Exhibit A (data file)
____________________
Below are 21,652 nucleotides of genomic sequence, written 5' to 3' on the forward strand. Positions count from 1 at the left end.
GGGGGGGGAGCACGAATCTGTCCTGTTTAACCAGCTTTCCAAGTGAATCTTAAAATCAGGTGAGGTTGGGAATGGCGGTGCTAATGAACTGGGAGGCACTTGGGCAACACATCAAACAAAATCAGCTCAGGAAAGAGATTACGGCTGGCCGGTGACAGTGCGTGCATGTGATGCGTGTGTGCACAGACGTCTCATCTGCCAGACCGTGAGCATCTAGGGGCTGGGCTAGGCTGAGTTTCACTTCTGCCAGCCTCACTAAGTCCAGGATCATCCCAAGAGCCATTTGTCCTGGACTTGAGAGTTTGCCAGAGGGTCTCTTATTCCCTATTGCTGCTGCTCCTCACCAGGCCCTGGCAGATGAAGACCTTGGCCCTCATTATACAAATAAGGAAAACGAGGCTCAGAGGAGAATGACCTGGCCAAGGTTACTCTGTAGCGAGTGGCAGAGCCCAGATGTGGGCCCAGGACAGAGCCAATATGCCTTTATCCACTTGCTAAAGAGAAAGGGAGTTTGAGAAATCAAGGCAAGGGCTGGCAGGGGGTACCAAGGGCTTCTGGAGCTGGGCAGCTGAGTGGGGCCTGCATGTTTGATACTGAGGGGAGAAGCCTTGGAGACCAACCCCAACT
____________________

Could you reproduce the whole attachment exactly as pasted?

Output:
Below are 21,652 nucleotides of genomic sequence, written 5' to 3' on the forward strand. Positions count from 1 at the left end.
GGGGGGGGAGCACGAATCTGTCCTGTTTAACCAGCTTTCCAAGTGAATCTTAAAATCAGGTGAGGTTGGGAATGGCGGTGCTAATGAACTGGGAGGCACTTGGGCAACACATCAAACAAAATCAGCTCAGGAAAGAGATTACGGCTGGCCGGTGACAGTGCGTGCATGTGATGCGTGTGTGCACAGACGTCTCATCTGCCAGACCGTGAGCATCTAGGGGCTGGGCTAGGCTGAGTTTCACTTCTGCCAGCCTCACTAAGTCCAGGATCATCCCAAGAGCCATTTGTCCTGGACTTGAGAGTTTGCCAGAGGGTCTCTTATTCCCTATTGCTGCTGCTCCTCACCAGGCCCTGGCAGATGAAGACCTTGGCCCTCATTATACAAATAAGGAAAACGAGGCTCAGAGGAGAATGACCTGGCCAAGGTTACTCTGTAGCGAGTGGCAGAGCCCAGATGTGGGCCCAGGACAGAGCCAATATGCCTTTATCCACTTGCTAAAGAGAAAGGGAGTTTGAGAAATCAAGGCAAGGGCTGGCAGGGGGTACCAAGGGCTTCTGGAGCTGGGCAGCTGAGTGGGGCCTGCATGTTTGATACTGAGGGGAGAAGCCTTGGAGACCAACCCCAACT